The time is ripe for books retelling the history of the poor relations between the Muslim world and the West. Confrontation at Lepanto retells a key battle in that conflict.
In 1570, the Ottoman Empire amassed a huge fleet with one goal in mind - total domination of the Mediterranian Sea. The fleet raided European shipping, and their corsairs especially drew the ire of the Venetians, whose economic stability was dependant upon naval trade with the other European nations.
All of Europe knew something had to be done, but it wasn't until the Turks sacked Famagusta (and broke their agreement with the Venetians by slaughtering the survivors and torturing the commander of the forces there) that the European nations started to band together. They reformed the Holy League to meet the Muslim forces and put an end to their designs on the Mediterranian.
But these new Crusaders were far from united. Disagreements over strategy almost doomed the European cause to failure, until the Don Juan de Austria, commander of the Holy League navy, ordered a full-out assault on the Ottoman navy at Lepanto. It was clear to both sides as the battle started that the winner would dominate Mediterranian trade for decades to come.
Hopkins avoids the "holy war" aspects of Lepanto, while still remaining faithful to the religious motivations on both sides. Instead, the book focuses on social, political, and especially economic motivations for the conflict on both sides.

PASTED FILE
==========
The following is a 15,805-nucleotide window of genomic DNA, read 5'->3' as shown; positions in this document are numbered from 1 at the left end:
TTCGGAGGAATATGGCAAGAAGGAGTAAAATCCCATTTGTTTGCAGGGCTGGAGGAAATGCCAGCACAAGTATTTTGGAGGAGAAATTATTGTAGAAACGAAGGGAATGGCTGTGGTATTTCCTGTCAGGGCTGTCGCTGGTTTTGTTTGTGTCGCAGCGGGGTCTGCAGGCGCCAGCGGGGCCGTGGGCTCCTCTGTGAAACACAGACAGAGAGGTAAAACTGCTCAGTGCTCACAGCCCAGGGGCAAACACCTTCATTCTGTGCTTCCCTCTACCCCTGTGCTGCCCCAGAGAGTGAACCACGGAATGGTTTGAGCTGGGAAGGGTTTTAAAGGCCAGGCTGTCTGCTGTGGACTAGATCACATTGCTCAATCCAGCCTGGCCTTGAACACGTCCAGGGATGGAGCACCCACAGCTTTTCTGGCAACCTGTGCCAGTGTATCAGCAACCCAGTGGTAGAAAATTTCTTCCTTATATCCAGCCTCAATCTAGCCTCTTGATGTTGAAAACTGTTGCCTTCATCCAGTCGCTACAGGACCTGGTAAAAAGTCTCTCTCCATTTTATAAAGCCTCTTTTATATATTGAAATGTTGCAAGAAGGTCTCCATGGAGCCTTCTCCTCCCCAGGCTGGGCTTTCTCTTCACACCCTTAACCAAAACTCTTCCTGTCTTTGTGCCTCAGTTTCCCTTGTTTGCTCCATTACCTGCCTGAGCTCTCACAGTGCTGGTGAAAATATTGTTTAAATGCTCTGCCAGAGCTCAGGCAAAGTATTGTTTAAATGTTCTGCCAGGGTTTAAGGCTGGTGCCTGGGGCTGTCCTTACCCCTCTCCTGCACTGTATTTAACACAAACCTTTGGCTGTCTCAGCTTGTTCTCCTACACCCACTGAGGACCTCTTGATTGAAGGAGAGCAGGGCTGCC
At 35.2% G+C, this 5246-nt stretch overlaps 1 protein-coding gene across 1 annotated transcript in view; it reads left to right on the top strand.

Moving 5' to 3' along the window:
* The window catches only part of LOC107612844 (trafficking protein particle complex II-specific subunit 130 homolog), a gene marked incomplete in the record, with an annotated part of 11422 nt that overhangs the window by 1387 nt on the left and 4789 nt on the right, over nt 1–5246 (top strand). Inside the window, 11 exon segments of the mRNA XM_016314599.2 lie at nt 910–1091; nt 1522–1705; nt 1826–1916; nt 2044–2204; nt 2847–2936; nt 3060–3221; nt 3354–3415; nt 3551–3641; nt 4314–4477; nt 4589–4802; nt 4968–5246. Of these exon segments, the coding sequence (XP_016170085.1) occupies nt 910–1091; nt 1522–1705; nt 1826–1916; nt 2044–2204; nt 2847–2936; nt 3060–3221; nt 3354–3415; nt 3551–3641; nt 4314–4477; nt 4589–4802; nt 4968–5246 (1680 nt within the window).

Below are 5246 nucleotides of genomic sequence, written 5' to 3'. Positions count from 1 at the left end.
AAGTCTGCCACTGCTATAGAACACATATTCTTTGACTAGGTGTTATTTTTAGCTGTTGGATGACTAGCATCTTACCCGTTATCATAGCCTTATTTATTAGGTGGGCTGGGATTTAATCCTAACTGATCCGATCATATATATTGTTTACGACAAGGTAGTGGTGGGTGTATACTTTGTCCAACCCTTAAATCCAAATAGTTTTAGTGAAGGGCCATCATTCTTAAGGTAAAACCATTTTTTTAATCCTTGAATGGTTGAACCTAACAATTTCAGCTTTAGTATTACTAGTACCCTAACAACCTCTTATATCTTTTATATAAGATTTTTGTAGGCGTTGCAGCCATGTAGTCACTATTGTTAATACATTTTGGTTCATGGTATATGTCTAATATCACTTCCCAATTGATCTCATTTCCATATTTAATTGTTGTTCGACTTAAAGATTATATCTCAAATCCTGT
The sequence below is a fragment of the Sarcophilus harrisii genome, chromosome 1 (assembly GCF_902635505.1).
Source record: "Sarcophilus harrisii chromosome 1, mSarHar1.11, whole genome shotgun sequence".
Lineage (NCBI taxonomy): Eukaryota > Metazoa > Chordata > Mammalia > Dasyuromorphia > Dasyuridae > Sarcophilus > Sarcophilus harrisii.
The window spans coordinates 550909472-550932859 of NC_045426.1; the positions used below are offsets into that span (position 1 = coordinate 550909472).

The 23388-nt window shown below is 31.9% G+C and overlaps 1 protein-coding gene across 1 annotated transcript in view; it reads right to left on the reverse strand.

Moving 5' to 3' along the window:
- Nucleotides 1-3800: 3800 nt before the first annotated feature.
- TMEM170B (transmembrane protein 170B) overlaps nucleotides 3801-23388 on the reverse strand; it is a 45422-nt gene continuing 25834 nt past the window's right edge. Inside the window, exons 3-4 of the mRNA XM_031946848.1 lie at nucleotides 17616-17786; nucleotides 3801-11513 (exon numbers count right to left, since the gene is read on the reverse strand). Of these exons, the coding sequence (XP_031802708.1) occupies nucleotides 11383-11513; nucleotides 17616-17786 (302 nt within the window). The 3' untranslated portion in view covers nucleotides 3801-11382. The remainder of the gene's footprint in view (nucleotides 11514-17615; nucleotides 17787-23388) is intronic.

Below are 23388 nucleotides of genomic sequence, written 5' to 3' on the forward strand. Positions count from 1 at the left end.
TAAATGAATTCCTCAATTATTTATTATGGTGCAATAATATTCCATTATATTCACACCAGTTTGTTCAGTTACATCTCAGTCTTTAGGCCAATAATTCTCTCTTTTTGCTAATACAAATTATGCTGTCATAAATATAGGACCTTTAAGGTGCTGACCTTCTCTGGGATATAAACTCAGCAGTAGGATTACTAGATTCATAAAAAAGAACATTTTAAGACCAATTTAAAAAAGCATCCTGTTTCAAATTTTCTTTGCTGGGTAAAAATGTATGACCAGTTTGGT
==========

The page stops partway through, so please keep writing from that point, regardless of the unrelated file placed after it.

We read of the intrigue in European courts, as monarchs posture to turn success AND failure to their advantage. We see the individual personalities involved in the battle, from the commander Don Juan de Austria and Giannandrea Doria to a sailor named Miguel Cervantes. The book is an excellent overview of the battle.
That said, I ended up with a lot of questions that I wish had been covered, even in an introductory work. Hopkins mentions at one point that Cosimo de Medici was persuaded by the Pope to sponsor an order of knights for those who defended Christians at sea, but the name of that order is never given (it's the Order of St. Stephen). And I thought that the religious aspects of the fight against the Turks were not given the attention that they deserve. But Confrontation at Lepanto does provide a quality introductory work that leaves room for further reading and research.